If you'd asked Rachael Tagg 12 months ago what she'd be doing right now, she certainly wouldn't have answered putting a much-loved teaching career on hold to follow what was once just a side passion.
The Bomaderry woman first picked up a camera 18-months ago and started with a photography course to finally master the elusive manual mode.
She began shooting family sessions for friends and after six months her side hustle had turned into a business.
A mum of two little boys, Rachael soon found herself juggling teaching at Nowra Anglican College with a photography business that was growing more quickly than she could have imagined.
Enter COVID-19, a global shift in teaching, the pressures of raising a young family while also working two jobs, and Rachael realised 2021 had to have something different in store for her.
"At the end of 2020 I was just exhausted and realised something had to change so I'm taking 12 months off from teaching to focus on my children and photography business," she said.
Her COVID-19 photography project 'Driveways and Distancing' took on a life of its own last year and helped catapult Rachael into her new career path.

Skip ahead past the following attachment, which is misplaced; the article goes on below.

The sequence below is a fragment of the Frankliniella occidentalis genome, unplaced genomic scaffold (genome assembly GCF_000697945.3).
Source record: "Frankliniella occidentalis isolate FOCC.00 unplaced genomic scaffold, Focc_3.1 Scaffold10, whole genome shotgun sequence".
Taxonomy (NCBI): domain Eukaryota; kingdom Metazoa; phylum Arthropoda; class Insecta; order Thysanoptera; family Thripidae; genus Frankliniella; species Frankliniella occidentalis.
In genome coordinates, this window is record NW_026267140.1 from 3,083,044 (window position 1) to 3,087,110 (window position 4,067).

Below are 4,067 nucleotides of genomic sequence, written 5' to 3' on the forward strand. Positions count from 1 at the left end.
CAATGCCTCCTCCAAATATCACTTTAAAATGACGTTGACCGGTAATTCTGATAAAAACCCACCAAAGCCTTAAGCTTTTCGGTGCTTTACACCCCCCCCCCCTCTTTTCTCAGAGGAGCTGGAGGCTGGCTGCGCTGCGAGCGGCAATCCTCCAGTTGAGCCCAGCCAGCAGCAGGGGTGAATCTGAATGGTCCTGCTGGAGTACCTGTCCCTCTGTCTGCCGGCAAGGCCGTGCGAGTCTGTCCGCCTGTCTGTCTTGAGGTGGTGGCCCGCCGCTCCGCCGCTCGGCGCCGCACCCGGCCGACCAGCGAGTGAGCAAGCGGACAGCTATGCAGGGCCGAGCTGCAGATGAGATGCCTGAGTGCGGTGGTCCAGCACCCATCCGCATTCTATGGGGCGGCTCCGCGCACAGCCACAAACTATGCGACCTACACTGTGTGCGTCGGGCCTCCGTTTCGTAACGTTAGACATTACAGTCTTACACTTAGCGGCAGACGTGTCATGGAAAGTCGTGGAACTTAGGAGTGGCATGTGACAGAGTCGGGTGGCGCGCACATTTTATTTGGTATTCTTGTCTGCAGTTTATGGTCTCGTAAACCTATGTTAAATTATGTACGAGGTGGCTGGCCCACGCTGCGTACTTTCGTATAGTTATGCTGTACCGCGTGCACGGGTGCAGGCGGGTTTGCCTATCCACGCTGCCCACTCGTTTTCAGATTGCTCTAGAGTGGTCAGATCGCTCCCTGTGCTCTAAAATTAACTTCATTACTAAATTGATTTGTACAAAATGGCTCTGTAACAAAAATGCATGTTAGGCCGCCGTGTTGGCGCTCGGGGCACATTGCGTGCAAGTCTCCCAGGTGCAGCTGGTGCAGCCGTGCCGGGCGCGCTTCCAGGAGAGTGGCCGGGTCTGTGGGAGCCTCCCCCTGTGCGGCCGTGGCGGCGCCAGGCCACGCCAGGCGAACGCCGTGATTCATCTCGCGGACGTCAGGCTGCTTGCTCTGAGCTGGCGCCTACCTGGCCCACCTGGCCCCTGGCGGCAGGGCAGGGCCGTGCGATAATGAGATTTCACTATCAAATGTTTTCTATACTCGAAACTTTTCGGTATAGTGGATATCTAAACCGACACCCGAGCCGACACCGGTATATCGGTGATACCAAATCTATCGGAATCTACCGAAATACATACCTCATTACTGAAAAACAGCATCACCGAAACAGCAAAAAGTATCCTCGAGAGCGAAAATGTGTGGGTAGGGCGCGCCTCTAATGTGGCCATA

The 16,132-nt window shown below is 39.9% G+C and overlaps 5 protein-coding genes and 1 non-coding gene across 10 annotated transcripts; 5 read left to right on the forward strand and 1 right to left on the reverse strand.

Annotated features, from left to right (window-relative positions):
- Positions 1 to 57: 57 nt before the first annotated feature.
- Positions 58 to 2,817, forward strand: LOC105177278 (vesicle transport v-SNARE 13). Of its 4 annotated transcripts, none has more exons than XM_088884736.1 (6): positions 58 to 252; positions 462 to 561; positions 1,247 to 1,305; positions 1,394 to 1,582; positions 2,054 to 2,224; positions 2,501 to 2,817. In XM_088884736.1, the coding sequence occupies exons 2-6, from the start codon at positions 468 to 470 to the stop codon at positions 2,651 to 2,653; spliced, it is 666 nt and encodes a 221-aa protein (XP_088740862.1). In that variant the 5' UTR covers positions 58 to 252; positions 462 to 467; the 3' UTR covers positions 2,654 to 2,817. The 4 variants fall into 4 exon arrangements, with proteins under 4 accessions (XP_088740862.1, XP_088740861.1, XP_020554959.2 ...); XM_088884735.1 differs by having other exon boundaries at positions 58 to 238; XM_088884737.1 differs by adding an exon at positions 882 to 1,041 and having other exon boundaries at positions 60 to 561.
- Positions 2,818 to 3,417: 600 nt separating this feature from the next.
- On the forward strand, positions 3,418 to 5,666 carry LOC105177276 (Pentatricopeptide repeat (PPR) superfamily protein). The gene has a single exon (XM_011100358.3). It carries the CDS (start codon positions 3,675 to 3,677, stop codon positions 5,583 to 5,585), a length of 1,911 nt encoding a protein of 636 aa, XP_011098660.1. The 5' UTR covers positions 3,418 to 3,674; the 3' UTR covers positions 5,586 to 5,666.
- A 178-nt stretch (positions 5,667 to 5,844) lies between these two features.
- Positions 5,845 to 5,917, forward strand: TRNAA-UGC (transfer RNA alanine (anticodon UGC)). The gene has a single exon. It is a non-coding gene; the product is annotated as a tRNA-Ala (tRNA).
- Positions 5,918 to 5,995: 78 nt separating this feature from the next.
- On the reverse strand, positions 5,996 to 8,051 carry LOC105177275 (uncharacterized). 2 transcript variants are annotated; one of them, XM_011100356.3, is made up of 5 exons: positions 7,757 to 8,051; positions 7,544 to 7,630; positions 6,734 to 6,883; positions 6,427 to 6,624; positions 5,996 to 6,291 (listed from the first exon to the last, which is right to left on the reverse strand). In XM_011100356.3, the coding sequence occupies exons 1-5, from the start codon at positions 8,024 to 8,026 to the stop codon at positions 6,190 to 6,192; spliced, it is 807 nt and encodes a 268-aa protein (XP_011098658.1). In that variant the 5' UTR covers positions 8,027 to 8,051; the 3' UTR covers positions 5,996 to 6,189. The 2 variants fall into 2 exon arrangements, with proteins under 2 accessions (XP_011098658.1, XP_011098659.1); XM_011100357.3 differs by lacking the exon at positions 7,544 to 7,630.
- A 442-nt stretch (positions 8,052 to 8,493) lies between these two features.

While she started by just taking family portraits for people in the Shoalhaven, free of charge, the passion project quickly grew.
It wasn't long before 100 families had their time in isolation documented, and Rachael had racked up 2000 kilometres in the car.
Although it's only in recent times that she's been photographing professionally, Rachael said she's always seen the world in little snapshots and pictures.
Road trips often see the family taking quick breaks so she can get the perfect shot and pursue her love of documentary style photography.
It's this interest in capturing things as they are that won her the People's Choice award in the Australian Photography Awards - APA in December.
The achievement came as a huge surprise to Rachael.
"I couldn't believe it - little old me from the Shoalhaven. I'm so honoured," she said.
A photograph of her young son innocently chalk drawing while last summer's bushfires raged nearby won her the award and third place in the documentary category.
"It was taken on the fourth of January - the day when North Nowra, West Cambewarra and Tapitallee were all evacuated," Rachael said.
"We were so used to the smoke by this point but that was the day it started getting much closer and I just stopped and saw what was going on through his eyes.
"It was a powerful moment."
And while 2021 is sure to open up new opportunities and adventures for Rachael, she said 2020 has grounded her.
"The pandemic really shifted things for me," she said.
"I'm still figuring out my next steps because I've found that when you make plans, the universe laughs."